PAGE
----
Renewable Energy World Conference Is Changing with the Industry
RENEWABLE ENERGY WORLD 2008 opened earlier this week with keynote addresses by two well-known Nevada dignitaries. This is the fifth year for the conference and expo formerly known as Power-Gen Renewable Energy and Fuels. More than the name has changed. This article is your gateway to our coverage of this all-renewables conference.
February 21, 2008
Every imaginable kind of clean energy source is being shown this year at Renewable Energy World North America 2008, and every major issue will be discussed and analyzed by the time the conference closes on Thursday. An estimated 2,800 people are attending the conference, a modest increase over last year's 2,300.
Yingli Solar attracted visitors with one of the largest and most elaborate exhibits at the conference.
Xantrex is displaying its newest inverter, the GT100, for large solar arrays.
Skystream's wind turbines are designed for small-scale installations, including residential.
The conference and expo opened this afternoon with keynote speeches by the U.S. Senate Majority Leader, the Mayor of Las Vegas, and presenters from GE Energy and Xcel Energy. The auditorium and staging definitely got an upgrade this year, due in part to the change of venue from the Mandalay Bay to the Rio convention facility. The opening ceremonies gave the conference a new air of maturity.
Renewable Energy World magazine Chief Editor and keynote emcee Jackie Jones announced the already-obvious rebranding of the conference. Power-Gen Renewable Energy and Fuels has changed its name to Renewable Energy World North America.
Conspicuous by its absence this year is the American Council on Renewable Energy, the nonprofit organization that co-founded Power-Gen Renewables with Pennwell in 2004. ACORE maintained a high profile for the first four conferences; as emcee in those years, its president, Michael Eckhart, flavored the keynotes with his own brand of unabashed enthusiasm. ACORE is launching a trade show in conjunction with the government-run WIREC 2008 conference next month.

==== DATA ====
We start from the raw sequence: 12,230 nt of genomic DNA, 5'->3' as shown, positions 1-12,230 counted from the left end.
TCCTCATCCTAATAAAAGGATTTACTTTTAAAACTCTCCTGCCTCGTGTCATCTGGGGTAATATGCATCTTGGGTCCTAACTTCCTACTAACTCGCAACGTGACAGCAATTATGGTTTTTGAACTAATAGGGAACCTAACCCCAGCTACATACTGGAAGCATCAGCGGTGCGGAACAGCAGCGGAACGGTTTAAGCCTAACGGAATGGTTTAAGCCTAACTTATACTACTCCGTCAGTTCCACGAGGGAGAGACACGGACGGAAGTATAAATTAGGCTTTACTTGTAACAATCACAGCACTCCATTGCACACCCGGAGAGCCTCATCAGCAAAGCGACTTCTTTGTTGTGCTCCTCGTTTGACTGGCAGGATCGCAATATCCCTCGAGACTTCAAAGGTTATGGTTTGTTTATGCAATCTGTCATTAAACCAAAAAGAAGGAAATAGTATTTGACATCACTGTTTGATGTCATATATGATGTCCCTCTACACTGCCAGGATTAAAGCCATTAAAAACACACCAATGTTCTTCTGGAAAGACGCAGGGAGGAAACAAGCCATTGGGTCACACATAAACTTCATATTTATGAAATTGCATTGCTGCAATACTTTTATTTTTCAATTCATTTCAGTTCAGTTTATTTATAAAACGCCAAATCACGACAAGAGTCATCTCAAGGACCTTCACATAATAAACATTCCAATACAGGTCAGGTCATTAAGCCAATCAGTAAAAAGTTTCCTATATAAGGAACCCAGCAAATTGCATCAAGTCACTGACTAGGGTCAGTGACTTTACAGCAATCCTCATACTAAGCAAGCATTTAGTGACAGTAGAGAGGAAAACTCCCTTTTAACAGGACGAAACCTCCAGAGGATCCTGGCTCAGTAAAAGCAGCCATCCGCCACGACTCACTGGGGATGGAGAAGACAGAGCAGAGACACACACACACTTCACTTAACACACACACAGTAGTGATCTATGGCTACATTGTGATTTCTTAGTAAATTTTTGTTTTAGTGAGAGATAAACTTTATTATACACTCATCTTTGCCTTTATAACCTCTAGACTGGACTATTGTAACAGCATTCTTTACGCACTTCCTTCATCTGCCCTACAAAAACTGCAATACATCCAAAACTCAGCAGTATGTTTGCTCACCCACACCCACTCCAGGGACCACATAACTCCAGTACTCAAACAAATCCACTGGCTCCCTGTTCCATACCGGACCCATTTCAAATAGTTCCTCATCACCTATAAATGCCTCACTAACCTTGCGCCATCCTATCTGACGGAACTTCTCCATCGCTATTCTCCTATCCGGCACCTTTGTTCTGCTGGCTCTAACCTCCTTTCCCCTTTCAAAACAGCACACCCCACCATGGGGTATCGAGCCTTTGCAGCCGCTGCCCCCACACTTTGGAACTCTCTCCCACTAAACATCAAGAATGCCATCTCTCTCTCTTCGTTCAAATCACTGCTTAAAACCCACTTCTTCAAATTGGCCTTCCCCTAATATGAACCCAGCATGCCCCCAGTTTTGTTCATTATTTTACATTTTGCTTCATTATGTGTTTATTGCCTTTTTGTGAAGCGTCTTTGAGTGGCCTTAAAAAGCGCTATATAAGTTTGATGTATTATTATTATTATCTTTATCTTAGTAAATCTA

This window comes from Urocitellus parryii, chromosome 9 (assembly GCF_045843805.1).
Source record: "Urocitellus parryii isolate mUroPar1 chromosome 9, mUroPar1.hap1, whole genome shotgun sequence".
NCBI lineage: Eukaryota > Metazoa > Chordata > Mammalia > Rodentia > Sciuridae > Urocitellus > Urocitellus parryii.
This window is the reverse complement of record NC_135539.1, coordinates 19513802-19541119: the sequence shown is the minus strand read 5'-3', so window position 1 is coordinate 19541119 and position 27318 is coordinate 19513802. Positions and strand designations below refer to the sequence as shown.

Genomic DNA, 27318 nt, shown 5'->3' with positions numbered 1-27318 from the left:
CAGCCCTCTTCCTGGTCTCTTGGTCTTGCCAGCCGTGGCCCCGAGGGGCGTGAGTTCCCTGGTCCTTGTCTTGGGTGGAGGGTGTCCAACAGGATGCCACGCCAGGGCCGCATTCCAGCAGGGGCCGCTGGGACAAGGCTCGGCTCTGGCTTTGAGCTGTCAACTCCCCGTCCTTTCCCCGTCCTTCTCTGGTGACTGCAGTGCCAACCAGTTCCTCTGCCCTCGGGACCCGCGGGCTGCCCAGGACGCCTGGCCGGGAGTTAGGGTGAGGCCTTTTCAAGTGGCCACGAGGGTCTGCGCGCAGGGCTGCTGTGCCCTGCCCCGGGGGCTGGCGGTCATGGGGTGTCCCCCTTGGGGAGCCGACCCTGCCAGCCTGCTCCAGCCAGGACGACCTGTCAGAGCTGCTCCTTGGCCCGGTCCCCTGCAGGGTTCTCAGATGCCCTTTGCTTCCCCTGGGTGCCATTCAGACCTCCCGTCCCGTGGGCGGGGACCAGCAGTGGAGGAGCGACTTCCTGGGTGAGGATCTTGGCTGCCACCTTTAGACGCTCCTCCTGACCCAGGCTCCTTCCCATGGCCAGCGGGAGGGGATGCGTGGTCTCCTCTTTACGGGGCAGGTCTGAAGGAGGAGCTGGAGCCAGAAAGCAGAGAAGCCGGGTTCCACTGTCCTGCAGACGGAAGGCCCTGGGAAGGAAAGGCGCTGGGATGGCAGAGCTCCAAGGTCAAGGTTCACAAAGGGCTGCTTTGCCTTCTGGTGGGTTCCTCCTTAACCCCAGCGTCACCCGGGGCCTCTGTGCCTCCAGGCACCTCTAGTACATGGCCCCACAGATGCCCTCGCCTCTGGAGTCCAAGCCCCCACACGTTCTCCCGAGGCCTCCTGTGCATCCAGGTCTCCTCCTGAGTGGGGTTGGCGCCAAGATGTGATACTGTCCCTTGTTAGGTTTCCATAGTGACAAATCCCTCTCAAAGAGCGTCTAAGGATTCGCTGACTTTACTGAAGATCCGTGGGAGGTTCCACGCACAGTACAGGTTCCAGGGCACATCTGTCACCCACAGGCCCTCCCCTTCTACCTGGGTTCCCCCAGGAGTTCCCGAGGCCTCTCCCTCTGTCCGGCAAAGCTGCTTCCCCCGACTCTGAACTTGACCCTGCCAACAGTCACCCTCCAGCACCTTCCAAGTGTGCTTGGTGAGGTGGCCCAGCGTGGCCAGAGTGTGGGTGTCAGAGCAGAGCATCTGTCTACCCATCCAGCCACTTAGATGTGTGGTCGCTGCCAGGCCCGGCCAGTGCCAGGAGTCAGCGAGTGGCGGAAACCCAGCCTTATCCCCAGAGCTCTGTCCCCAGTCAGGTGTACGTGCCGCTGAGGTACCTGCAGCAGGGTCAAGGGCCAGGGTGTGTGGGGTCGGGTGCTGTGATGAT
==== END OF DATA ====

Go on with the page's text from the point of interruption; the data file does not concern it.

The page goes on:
Attendees and exhibitsThe expo hall opened yesterday evening with almost 200 companies exhibiting. That's an increase of about 30 percent over last year. Solar is by far the most widely represented technology, but wind, geothermal, biofuels, biomass, and waste heat energy sources are all here, along with related services.
Exhibitors tell me the prospects this year are an interesting mixture including utility management, electrical contractors and international delegations. Attendees on the show floor seem mostly to be trying to learn what's new and to discern the differences between increasingly similar product offerings.
There have been some notable transformations on the exhibit floor in the past couple of years. Attendees in previous years were greeted at the entrance of the expo hall by big names like Kyocera Solar, BP Solar, and GE Energy's large "Ecomagination" exhibit. These players have steadily retreated to small booths elsewhere in the expo hall.
Advanced Energy is showing its transformerless Solaron inverter for large arrays up to 333 kW.
Alpha Energy Systems brought a pole-mounted configuration of solar modules, complete with balance-of-system equipment.
PV Powered has on display its latest commercial inverters, including the PVP30 (shown) and the PVP100.
Their migration made room up front for Yingli Solar, a Bio Energy Pavilion, a Northwest Energy Technology Collaborative Pavilion, and SkyFuel, all either newcomers or significantly expanded from their small exhibits last year. Throughout the hall, I noted a continued gradual improvement in the overall style and sophistication of exhibits here.
SessionsEducational sessions are organized into six tracks. The finance and technology tracks each include nine sessions on everything from tax rulings to turbine redesigns. Bio-power, bio-fuels, and transportation each have tracks of their own. The final track consists of case studies in renewable program successes and lessons.
Every new conference seems to struggle with a transition in which presenters must start leaving their marketing slides at home and arrive ready to educate attendees. Renewable Energy World has reached that transition, and a majority of the presenters here seem to understand what is required of them as speakers and panelists.
In the sessions I attended I would like to have heard more discussion and debate, but the introductory presentations -- informative as they were -- tended to take up most of the allotted 90 minutes.